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The Tejano DiasporaMexican Americanism and Ethnic Politics in Texas and Wisconsin$
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Marc Simon Rodriguez

Print publication date: 2011

Print ISBN-13: 9780807834640

Published to North Carolina Scholarship Online: July 2014

DOI: 10.5149/9780807877661_rodriguez

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Post–World War II Mexican Americanism in Crystal City, Texas

Post–World War II Mexican Americanism in Crystal City, Texas

(p.15) 1 Post–World War II Mexican Americanism in Crystal City, Texas
The Tejano Diaspora

Marc Simon Rodriguez

University of North Carolina Press

This chapter focuses on the fact that, for Mexican Americans throughout the Southwest, the post-World War II period witnessed increasing civil rights activism. Among the southwestern states, Texas served as a central location of postwar militancy on the part of Mexican Americans, in part for reasons of demography: although California would surpass Texas in total Mexican-ancestry population by 1960, Texas had the largest established Mexican American population in the United States after the war, with 1,033,768 Spanish-surnamed residents in 1950 compared to California's 760,453. Texas hosted both of the nation's largest Mexican American civil rights organizations. The League of United Latin-American Citizens (LULAC), a national organization founded in 1929, fought discrimination against Latinos, particularly through its long effort to end discrimination against Mexican-origin children in public education.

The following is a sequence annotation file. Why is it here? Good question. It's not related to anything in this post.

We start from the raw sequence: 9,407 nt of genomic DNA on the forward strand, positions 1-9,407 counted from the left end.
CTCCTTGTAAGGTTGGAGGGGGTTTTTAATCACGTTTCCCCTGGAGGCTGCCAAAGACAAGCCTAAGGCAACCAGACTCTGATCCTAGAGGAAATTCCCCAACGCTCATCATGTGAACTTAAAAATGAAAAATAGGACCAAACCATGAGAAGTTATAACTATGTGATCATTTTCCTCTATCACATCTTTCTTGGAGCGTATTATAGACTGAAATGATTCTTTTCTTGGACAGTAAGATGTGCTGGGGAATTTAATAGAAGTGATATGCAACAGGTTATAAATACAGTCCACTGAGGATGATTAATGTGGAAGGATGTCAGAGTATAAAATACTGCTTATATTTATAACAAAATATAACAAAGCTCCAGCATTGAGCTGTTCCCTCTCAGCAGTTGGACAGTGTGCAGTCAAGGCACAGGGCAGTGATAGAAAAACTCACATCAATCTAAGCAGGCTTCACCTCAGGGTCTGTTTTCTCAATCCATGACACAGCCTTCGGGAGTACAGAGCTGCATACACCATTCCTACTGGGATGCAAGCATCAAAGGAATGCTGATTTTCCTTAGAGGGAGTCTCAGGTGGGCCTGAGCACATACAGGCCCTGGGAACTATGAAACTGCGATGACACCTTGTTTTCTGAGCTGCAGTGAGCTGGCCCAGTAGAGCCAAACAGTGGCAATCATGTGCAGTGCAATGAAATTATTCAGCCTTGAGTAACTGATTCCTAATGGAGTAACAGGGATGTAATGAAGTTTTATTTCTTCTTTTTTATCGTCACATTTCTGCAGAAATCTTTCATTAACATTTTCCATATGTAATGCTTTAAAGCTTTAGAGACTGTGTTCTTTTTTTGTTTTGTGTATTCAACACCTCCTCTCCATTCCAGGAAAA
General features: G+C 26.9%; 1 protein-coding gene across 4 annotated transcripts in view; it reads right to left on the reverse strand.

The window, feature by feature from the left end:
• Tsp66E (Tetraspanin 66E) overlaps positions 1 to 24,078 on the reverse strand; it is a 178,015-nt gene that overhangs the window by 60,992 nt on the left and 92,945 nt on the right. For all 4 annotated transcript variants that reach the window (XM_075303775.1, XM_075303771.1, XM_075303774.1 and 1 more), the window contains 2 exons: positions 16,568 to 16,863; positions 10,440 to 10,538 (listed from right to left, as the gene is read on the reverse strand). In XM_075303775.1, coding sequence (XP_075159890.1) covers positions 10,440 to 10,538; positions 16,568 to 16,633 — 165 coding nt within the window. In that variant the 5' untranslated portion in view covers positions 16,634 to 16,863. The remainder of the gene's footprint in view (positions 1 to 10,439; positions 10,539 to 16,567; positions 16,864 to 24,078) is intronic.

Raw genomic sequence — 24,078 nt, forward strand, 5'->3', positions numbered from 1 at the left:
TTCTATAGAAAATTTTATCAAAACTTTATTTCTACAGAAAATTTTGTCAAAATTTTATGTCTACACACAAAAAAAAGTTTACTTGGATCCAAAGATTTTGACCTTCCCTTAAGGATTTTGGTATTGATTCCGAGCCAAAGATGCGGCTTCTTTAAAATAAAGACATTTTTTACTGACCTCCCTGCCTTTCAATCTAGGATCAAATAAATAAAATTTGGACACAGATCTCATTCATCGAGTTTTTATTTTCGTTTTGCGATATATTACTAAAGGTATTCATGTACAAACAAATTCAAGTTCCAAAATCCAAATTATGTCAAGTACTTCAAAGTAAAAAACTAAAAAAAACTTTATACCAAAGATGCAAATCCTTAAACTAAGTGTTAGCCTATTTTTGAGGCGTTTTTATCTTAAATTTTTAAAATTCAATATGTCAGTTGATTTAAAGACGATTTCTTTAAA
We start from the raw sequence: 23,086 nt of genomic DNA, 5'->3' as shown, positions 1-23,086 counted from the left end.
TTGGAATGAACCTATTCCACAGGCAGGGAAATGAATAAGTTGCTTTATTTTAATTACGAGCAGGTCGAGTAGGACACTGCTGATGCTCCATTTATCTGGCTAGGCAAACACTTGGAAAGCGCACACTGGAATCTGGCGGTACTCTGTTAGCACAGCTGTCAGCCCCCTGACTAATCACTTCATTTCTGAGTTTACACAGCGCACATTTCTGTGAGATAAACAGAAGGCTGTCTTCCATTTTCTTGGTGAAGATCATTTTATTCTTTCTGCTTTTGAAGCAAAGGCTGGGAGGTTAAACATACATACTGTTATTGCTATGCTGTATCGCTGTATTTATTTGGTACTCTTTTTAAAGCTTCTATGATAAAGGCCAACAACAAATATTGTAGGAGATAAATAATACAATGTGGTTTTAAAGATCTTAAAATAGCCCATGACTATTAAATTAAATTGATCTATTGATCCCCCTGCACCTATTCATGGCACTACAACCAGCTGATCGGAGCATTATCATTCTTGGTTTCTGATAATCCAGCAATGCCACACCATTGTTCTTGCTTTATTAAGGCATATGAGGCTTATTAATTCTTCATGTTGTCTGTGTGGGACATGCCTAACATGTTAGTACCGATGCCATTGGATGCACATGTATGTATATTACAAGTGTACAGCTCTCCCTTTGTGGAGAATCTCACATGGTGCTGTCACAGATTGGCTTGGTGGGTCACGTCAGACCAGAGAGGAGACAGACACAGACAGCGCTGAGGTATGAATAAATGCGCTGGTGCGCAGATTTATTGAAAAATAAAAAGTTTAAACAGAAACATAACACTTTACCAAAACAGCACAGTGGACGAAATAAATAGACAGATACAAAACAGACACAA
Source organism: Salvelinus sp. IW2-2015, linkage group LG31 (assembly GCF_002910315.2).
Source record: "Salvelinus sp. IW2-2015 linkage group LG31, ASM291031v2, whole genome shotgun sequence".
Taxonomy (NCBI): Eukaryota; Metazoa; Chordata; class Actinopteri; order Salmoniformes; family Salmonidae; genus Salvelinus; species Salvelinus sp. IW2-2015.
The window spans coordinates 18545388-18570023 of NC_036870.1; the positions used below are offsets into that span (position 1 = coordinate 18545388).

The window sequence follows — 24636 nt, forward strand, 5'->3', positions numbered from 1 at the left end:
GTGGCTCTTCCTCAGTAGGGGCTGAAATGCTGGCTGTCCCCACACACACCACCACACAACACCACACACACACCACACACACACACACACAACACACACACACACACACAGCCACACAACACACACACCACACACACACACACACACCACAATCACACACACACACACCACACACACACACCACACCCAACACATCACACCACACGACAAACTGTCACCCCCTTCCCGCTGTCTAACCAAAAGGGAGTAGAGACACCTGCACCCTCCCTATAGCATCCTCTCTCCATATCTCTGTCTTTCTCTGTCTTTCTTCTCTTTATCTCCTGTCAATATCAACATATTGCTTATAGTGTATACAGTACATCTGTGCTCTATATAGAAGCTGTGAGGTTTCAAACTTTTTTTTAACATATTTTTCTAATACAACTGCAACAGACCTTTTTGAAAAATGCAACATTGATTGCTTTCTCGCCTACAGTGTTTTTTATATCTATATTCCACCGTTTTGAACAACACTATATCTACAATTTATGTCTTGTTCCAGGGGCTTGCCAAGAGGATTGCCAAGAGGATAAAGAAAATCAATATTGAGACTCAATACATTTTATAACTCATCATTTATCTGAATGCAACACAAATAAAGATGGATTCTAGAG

Keywords:   Mexican Americans, World War II, civil rights activism, postwar militancy, Latin-American Citizens, LULAC

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